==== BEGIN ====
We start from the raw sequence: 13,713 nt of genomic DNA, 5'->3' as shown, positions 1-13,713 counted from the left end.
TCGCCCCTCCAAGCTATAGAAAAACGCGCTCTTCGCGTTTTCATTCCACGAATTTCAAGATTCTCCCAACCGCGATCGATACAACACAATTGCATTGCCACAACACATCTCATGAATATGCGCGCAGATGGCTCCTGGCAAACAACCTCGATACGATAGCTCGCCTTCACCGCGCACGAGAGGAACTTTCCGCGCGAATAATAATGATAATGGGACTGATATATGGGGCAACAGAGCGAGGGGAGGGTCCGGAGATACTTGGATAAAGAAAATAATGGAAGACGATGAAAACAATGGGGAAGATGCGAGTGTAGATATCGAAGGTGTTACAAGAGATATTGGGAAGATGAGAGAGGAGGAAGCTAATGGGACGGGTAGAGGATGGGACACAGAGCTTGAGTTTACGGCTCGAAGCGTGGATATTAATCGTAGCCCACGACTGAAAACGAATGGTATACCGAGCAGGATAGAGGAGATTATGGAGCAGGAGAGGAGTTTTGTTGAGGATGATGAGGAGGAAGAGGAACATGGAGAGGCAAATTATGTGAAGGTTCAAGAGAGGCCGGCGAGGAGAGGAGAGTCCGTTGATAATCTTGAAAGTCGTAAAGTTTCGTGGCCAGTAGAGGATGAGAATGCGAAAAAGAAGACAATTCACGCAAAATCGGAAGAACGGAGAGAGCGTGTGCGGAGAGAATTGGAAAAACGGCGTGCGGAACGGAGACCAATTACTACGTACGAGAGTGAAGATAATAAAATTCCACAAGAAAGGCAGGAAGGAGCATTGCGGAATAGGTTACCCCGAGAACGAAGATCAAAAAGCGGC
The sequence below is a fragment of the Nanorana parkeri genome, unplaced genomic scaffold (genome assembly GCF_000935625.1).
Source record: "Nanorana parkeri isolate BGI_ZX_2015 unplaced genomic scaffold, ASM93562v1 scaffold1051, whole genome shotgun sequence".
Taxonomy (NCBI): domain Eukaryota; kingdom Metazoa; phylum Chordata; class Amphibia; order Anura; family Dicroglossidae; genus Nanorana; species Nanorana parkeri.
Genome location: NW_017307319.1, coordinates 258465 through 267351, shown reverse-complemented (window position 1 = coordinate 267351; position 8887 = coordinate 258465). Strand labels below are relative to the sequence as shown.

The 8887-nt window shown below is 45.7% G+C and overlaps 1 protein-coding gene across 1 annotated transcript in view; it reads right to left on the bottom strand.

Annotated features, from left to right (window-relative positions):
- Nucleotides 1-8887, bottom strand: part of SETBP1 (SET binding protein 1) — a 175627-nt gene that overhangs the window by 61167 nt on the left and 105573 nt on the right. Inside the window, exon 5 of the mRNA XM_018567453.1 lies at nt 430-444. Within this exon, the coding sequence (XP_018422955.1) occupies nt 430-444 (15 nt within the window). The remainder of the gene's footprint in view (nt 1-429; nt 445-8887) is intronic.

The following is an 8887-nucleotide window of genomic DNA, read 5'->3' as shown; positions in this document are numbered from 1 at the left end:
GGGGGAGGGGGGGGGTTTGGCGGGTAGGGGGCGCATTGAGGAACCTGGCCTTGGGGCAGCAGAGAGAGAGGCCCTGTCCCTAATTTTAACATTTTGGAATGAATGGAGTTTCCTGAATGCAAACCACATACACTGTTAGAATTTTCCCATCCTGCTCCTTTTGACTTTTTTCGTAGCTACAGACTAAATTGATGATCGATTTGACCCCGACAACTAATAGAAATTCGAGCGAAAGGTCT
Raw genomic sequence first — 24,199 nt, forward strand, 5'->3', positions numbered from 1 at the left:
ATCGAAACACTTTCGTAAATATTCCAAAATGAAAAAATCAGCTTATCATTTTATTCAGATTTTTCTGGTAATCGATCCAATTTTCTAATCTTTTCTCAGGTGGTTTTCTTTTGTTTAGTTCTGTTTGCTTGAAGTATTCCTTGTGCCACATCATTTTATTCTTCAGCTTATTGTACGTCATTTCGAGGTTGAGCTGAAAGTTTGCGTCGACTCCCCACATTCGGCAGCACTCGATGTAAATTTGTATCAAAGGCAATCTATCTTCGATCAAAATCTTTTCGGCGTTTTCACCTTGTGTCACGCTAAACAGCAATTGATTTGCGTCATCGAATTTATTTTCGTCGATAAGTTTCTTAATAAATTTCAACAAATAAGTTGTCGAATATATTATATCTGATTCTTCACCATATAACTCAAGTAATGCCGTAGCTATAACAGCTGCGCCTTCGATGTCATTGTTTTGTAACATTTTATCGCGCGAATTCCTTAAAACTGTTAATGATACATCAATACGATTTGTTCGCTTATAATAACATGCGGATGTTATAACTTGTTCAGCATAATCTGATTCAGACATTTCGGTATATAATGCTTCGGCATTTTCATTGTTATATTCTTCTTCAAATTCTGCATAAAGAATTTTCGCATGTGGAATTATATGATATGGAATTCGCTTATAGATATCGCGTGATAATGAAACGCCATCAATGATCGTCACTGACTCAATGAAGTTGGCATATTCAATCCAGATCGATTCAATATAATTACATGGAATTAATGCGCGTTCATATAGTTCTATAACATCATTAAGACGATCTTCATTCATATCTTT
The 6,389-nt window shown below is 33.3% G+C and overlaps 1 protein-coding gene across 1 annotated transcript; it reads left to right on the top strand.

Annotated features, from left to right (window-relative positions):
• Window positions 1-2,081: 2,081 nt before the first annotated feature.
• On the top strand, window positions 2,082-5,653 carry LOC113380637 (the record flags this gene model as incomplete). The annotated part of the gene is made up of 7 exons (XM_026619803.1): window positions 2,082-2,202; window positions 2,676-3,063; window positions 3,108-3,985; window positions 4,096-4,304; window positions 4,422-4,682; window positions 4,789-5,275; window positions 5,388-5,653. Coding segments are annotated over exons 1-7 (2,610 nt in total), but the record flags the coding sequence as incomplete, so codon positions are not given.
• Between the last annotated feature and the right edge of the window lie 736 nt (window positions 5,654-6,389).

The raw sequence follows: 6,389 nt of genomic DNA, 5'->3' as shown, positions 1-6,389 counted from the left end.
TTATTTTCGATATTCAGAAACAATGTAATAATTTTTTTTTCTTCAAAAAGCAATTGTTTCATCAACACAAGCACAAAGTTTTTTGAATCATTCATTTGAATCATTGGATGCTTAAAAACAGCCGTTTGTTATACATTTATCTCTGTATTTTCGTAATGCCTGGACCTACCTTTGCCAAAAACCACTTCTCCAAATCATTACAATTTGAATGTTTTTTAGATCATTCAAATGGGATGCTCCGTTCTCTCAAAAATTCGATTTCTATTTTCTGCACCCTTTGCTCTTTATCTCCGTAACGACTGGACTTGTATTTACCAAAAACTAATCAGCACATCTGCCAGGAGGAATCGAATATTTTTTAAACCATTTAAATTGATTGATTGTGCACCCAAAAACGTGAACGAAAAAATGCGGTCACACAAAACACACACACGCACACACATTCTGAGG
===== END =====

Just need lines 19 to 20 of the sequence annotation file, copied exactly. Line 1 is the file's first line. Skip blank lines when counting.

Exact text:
The raw sequence follows: 6,389 nt of genomic DNA, 5'->3' as shown, positions 1-6,389 counted from the left end.
TTATTTTCGATATTCAGAAACAATGTAATAATTTTTTTTTCTTCAAAAAGCAATTGTTTCATCAACACAAGCACAAAGTTTTTTGAATCATTCATTTGAATCATTGGATGCTTAAAAACAGCCGTTTGTTATACATTTATCTCTGTATTTTCGTAATGCCTGGACCTACCTTTGCCAAAAACCACTTCTCCAAATCATTACAATTTGAATGTTTTTTAGATCATTCAAATGGGATGCTCCGTTCTCTCAAAAATTCGATTTCTATTTTCTGCACCCTTTGCTCTTTATCTCCGTAACGACTGGACTTGTATTTACCAAAAACTAATCAGCACATCTGCCAGGAGGAATCGAATATTTTTTAAACCATTTAAATTGATTGATTGTGCACCCAAAAACGTGAACGAAAAAATGCGGTCACACAAAACACACACACGCACACACATTCTGAGG